Monday, January 02, 2017

Tonight's Movie: Tortilla Flat (1942) - A Warner Archive DVD Review

TORTILLA FLAT (1942), MGM's filming of the John Steinbeck novel, is available on DVD from the Warner Archive.

Tortilla Flat is a poor community near Monterey, California. Danny (John Garfield) is one of a gang of layabout men in the town who avoid working, but things change for Danny for two reasons: he inherits two ramshackle homes and he sets eyes on a gorgeous newcomer, Dolores (Hedy Lamarr).

Dolores is attracted to Danny but she can't have a relationship with a man who won't work to support a family...suddenly Danny wants to work for a living, with his eye on buying a fishing boat. After all, what man wouldn't want to work for a wife who looks like Hedy Lamarr?!

Pilon (Spencer Tracy) thinks Danny is making a terrible mistake wanting to work and tries to sabotage Danny's new life.

TORTILLA FLAT is a film which succeeds only in fits and starts. At 105 minutes it's far too long, filled with sections which drag or are outright annoying, yet scattered throughout are moments of great beauty.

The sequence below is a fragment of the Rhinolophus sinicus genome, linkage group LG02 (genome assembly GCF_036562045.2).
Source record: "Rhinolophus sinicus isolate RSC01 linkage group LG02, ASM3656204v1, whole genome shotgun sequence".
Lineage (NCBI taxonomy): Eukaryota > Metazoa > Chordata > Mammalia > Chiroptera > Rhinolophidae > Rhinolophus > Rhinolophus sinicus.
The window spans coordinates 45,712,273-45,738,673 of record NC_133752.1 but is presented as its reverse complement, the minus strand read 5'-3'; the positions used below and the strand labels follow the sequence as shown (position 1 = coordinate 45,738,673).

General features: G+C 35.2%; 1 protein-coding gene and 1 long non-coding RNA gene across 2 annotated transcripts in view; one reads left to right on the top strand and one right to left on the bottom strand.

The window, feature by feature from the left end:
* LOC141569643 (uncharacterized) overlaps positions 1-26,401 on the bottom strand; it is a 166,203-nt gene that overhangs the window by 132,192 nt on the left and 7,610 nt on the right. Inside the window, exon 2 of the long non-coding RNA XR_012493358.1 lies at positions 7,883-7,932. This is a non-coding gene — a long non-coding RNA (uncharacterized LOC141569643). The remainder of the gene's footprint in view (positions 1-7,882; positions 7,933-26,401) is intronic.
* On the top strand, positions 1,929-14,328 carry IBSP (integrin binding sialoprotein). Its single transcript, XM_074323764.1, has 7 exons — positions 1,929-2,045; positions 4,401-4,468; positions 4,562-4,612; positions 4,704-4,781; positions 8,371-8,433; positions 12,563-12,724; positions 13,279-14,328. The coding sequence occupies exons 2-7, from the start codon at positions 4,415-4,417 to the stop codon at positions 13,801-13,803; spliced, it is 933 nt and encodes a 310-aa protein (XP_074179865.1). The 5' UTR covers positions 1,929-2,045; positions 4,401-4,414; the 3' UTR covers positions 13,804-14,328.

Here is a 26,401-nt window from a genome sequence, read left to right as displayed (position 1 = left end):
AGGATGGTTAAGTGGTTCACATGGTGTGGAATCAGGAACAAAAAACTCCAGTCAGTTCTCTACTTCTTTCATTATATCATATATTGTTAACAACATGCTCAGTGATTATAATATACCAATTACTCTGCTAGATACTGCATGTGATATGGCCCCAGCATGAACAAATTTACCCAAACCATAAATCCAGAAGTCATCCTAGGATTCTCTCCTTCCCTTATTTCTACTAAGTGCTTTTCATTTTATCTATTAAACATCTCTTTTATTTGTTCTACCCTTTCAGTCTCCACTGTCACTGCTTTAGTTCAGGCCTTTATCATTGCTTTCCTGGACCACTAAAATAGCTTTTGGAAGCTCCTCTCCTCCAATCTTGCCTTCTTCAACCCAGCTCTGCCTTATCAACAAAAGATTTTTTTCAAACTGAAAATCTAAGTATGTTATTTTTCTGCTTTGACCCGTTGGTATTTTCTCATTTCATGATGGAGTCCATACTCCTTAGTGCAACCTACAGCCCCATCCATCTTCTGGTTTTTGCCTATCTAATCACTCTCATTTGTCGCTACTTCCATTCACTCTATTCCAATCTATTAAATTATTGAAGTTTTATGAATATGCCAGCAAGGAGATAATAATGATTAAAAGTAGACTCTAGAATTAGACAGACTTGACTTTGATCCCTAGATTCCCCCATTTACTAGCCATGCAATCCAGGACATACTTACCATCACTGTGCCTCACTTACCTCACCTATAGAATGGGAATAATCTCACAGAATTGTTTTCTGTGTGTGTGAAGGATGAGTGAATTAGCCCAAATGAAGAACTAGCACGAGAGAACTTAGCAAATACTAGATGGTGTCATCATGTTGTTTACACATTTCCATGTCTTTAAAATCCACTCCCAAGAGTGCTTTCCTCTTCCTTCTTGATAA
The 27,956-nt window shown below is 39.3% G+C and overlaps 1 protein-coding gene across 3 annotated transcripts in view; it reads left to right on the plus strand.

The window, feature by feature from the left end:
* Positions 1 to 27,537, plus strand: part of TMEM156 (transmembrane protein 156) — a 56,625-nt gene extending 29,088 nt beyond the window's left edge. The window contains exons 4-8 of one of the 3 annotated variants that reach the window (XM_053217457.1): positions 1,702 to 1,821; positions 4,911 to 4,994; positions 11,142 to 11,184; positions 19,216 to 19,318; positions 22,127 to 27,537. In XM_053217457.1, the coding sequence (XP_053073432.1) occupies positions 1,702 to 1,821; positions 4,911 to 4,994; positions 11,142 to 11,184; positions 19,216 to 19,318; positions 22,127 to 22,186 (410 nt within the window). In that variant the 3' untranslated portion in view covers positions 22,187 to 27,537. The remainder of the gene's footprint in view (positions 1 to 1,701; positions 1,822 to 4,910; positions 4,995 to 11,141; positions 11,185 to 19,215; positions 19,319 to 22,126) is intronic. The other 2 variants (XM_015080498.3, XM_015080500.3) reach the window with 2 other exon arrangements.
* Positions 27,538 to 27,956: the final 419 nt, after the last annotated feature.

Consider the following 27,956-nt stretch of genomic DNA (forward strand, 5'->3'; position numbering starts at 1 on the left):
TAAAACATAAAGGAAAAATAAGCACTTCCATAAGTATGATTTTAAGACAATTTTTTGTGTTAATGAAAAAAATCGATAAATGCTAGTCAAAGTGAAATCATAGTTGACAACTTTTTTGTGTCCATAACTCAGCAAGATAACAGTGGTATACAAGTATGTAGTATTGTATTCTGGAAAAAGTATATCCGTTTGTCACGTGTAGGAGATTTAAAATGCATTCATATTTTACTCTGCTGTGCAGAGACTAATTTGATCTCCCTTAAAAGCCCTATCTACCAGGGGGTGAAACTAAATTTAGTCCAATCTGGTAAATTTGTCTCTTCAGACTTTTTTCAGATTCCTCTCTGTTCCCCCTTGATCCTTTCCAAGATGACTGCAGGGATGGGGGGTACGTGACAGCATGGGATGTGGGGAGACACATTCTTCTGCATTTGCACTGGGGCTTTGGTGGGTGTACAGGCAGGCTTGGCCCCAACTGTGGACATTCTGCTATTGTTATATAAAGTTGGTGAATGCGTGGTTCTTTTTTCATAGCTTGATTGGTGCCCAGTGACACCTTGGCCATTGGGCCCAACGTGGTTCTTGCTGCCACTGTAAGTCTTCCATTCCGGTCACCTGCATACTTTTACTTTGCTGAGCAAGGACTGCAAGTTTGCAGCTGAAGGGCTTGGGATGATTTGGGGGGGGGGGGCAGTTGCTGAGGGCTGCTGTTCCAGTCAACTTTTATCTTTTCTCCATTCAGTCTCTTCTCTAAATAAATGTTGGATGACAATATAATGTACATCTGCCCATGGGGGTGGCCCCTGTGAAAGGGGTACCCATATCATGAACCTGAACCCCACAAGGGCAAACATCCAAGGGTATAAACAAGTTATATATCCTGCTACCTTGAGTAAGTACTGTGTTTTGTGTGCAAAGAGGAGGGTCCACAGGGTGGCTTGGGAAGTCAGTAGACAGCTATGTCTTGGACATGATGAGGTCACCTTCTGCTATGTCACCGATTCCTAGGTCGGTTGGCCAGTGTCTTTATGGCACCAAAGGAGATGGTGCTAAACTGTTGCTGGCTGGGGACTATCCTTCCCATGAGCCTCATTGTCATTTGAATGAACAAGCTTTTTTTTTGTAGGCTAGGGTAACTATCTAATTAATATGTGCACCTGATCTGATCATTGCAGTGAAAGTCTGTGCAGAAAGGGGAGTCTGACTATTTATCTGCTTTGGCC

The scenes which work well are mostly thanks to Lamarr and the Oscar-nominated Frank Morgan, who plays a mysterious hermit surrounded by many dogs. This was Morgan's second supporting actor nomination, the previous one having been 1934's THE AFFAIRS OF CELLINI.

I watch a fair number of Spencer Tracy films -- most recently THE PEOPLE AGAINST O'HARA (1951) -- and I've gradually come to a rather surprising conclusion: I don't really enjoy him that much. I tend to gravitate to his films because I've always had a particular love for MGM movies and I'm enthused about the others in the casts. Perhaps my increasing negativity is impacted in part by what I know of his personal life, yet I'm often able to put unpleasant reality aside when it comes to the film work of other actors.